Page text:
If you’ve worked in a midsize or larger firm, then you’ve experienced all sorts of performance management systems. And there’s a lot of good in those systems.
However, the bulk of those traditional performance management systems is now obsolete or misaligned with the needs and expectations of Millennials, realities of remote teams and economics of contract workers.
My work with startups and small business led me to prototype a more organic performance management that also incorporated a number of insights and scars from my unusual background.
Insights from the Unemployable
So, let’s start with my quirky background and my 40-plus years mostly as a self-employed business of one.
Over the five years after I got out of University, I had seven jobs and was fired from four, laid off in one, and walked away from two more.
I concluded, though incorrectly at the time, that I was unemployable. I concluded that I brought an unhealthy cocktail of a poor temperament, super high IQ, super low-emotional intelligence, and rigid values of freedom and adventure to the job of being an employee.
In retrospect, I was mismanaged in these early jobs. More than just bad management, I was abused in ways that it took me decades to unpack, understand, and resolve.
I now appreciate all of it for the way it has galvanized within me a standard of excellence for being managed and managing others with dignity, honesty, and love.
Formative Experiences, Sharp Contrasts
Those early years of work contrasted with my experience from high school where I had played on regionally ranked sports teams.
I loved the sense of being coached, the membership of being part of a team, deliberate practice, and winning. But most of all I loved being on the bus with the guys.
I also had a great experience volunteering, notably at EST or what’s known today as Landmark Education.
In their well-structured assistant’s program, that would today mirror a really great corporate internship program, I loved, just loved, its clean and simple ways of working, getting the job done, and having a ball doing it under demanding late-night / early morning, all-day-along conditions.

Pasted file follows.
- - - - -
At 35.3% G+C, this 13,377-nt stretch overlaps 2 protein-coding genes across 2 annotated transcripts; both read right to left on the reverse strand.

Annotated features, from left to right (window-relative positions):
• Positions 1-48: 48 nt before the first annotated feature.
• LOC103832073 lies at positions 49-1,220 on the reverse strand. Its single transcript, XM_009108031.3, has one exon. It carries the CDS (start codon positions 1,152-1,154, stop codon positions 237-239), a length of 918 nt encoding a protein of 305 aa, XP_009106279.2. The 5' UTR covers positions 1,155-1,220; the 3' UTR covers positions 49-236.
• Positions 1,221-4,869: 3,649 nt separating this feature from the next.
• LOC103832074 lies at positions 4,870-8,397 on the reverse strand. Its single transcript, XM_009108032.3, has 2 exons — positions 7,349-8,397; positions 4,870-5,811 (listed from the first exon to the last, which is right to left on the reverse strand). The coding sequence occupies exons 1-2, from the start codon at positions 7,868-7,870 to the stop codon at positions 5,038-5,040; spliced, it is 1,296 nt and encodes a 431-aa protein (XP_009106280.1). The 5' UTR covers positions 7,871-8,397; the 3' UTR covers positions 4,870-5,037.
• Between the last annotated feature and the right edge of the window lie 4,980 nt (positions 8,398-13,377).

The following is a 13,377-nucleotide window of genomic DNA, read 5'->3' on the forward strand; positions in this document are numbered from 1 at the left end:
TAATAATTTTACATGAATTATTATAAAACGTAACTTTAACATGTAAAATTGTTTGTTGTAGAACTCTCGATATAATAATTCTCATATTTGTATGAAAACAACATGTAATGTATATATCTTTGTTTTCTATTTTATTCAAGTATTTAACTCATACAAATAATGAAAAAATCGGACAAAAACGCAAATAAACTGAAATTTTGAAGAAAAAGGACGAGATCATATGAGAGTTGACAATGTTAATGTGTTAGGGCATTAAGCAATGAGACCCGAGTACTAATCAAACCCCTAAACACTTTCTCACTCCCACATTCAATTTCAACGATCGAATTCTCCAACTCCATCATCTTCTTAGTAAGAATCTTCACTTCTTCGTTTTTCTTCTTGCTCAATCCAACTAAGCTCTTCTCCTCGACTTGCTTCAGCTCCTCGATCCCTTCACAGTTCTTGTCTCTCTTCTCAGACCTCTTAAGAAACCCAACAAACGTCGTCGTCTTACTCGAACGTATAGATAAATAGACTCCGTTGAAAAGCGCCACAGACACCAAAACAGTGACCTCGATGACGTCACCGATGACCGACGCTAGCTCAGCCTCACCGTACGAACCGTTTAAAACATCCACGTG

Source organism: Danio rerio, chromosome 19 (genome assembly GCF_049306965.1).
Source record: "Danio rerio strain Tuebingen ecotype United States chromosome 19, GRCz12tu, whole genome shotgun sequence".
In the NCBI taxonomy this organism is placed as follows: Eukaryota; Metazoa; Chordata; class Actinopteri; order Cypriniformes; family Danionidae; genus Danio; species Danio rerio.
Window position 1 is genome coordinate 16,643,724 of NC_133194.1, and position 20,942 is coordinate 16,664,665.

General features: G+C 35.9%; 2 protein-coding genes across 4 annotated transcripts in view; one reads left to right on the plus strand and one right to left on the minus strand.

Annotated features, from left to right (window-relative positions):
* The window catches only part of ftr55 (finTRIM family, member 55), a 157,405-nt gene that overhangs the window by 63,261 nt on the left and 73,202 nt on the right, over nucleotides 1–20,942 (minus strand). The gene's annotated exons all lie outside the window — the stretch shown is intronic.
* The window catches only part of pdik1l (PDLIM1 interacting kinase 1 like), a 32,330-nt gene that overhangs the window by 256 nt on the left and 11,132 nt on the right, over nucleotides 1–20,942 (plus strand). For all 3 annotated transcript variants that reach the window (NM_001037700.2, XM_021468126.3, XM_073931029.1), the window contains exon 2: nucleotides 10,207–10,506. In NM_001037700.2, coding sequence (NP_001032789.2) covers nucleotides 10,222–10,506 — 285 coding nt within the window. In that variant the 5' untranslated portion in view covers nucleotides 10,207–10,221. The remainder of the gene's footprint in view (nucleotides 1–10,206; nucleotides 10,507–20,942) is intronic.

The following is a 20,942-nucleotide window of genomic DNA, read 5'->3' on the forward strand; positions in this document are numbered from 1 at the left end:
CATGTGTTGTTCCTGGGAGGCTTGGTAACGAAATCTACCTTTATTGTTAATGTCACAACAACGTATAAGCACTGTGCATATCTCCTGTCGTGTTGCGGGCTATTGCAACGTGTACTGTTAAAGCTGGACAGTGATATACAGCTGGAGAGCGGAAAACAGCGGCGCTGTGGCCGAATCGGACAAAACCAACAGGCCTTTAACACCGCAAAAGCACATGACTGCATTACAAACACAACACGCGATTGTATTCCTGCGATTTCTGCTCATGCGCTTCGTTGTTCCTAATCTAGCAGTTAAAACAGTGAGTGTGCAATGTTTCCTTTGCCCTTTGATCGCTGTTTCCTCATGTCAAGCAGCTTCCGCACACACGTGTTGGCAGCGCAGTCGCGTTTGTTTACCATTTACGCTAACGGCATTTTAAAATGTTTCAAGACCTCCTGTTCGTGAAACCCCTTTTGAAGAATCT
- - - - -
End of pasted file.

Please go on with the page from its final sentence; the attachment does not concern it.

EST had made it a hard, all-in game worth playing that produced more value for me than it cost me in time and money. They made me promise to get more value out of assisting than the time and effort I put into it.
As a volunteer, I experienced being acknowledged for more than just showing up and getting stuff done.
They acknowledged me on a regular basis for bringing all of me to the work: my creativity, love of learning, judgment, accountability, appreciation of excellence, and spirituality.
I had a sense of learning something every time that I assisted. I flourished as a result.
After a while, seeing how much I had grown, I sensed then, only as I know now for certain that I had become an aspiring master. By choice and circumstance, I found myself committed to a path of self-mastery.
I also knew, in direct line-of-sight way, that I made a real difference in the lives of others in a self-evident, meaningful and gratifying way. I had prima facie proof in the faces, movement and interactions of the seminarians that I served. Wow. Just wow, wow.
I didn’t need approval or acknowledgement to fill some lack. Just the opposite, assisting filled my tank full. I found myself flowing with appreciation and gratitude of others.
I also experienced the sustaining power of living an Epic Narrative, doing something concrete against a larger theme of making a difference, changing the world, and altering the course of history, one event production at a time.
Now decades later, I now see the power of providing an Epic Narrative for others to step into and live out as one of the most crucial and misunderstood jobs of Leadership.
More than just nice stories and graphics, leaders like Andy Grove or Steve Jobs instilled a sense of destiny and greatest throughout their companies, using simple but powerful narratives.
While assisting, I did not just have a purpose.
I had moved into a place, a way of being, where I was Purpose…where everything that I touched, I did so with a deliberate intent to make it better … where I had a transcendent sense of just being lit up from within by something of pure goodness.
You know, thinking about it just now, makes it resonate with owning a startup,
“I have a Purpose, this Purpose has me, and we are without end.”
So, almost fifty years later, all of this informs my personal stand to making workplaces more humane, meaningful, and a platform for the personal pursuit of mastery.